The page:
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How to Improve Your Company’s Physical Security



When the matter of security within an organization is brought up, oftentimes, cybersecurity is top of the list. But physical security is equally important. From the personnel guarding the company premises to the cameras recording every minute of the day.


It must be noted that physical security does not mean protection from criminals who are intent on having a hold on the company’s hardware, especially if such hardware is expensive and valuable that it can be sold for a profit. It also pertains to protection from spies that threaten to disclose private information to competitors or other third parties for unlawful purposes. Then there is also the threat of hazards such as fires, floods, or earthquakes which, overlooked as they are, are also considered threats to physical security.


But where should one start in improving physical security? Here are some important tips where security personnel can start


Establish physical security perimeters

Improving physical security starts with measures as simple as setting up walls and doors and having windows covered with blinds to, at the very least, control the flow of people coming to and from areas where critical equipment, software, or information is located. In addition, it is crucial that windows and doors are locked when there is no one in the areas where important items are stored.


Ensure physical entry controls are in place

Ensuring control of entry and exit goes beyond the usual lock and key security these days. Having advanced entry control mechanisms such as keypads and locks unlocked by specially keyed access cards ensures that only authorized personnel can enter specific areas within the business premises. On top of this, access logs should be reviewed on a regular basis, at least quarterly. That is apart from more urgent reviews that need to be conducted whenever a breach has been identified.


Implement external and environmental threat protection

Smoke- or heat-activated fire detectors and alarms, and appropriate fire suppression systems, such as sprinklers, should be installed throughout the premises, especially within secure areas containing information systems. Water or moisture detection devices should be placed in dropped ceilings and within raised floors to detect water leaks or possible flooding. Information systems should be protected from damage resulting from water leaks by ensuring that master shutoff valves are installed, accessible, and working properly.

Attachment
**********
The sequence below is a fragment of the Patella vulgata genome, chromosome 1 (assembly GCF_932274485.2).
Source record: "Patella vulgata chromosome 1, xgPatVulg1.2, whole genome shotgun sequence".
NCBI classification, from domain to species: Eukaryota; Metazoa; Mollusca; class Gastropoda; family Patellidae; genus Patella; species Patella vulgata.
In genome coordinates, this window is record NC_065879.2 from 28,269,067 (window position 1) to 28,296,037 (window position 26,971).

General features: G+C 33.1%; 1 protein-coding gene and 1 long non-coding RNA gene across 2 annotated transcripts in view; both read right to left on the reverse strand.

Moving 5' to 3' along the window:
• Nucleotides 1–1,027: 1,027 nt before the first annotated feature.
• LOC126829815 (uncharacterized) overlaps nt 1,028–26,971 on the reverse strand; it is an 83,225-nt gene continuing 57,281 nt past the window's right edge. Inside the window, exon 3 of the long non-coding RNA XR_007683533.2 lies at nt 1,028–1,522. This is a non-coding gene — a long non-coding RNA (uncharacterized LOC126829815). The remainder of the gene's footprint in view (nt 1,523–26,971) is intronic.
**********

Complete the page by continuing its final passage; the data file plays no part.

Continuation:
Provide safe equipment placement and protection

Information systems and devices should be located in secure areas and are well-protected from environmental threats and hazards and unauthorized access. Adding new infrastructure devices, servers or other systems and tools can impact the performance capabilities of supporting utilities. Enterprise security professionals should perform an assessment before installation to ensure the supporting tools and utilities can support the new infrastructure or other hardware devices. Physical access should be restricted to wireless access points, gateways, network hardware, communications hardware, and telecommunication lines.


Manage supporting utilities

Supporting utilities such as electricity, natural gas, water supplies, sewage, and heating ventilation, and air conditioning (HVAC), should support all systems and personnel. In addition, having an uninterruptible power supply (UPS) is a must to facilitate an orderly shutdown for equipment and avoid damage in case of a power interruption. Emergency lighting should also be installed and regularly tested to ensure it is operating correctly in case of a power failure. Emergency power-off switches should be located near emergency exits to facilitate a rapid power down in case of an emergency.


Provide security for power and telecommunications cabling

Power and telecom cables should be protected from interception, interference, or damage. Enterprise security teams should mark cables appropriately to avoid accidental unplugging or incorrect connections. Access to information system distribution and transmission lines should be controlled.


Secure information assets while off-premises

Crucial hardware, software, documents, or other information assets must remain within the premises unless given authorization to move them outside. In the case of computers, full disk encryption should be done. Information assets remain the property of an organization even when they are off-premises. Personnel should be strongly reminded that family members or friends should not use these assets to avoid damage or data leaks. All personnel handling such assets should be subject to accountability.


Protect physical media in transit

Media containing information needs to be protected against unauthorized access, misuse, and corruption when being transported, especially outside company premises. A complete inventory of all physical media that is transferred outside the company should be maintained and encrypted. If it has tapped the services of an offsite archivist or long-term storage provider, it should require the provider to submit an inventory of organizational media regularly. The security controls in place at the provider’s facility should be tested at least annually.


Lastly, security leaders should ensure that a comprehensive physical security program is developed and implemented consistently across the organization. With such a program in place, it helps create a more effective overall security.

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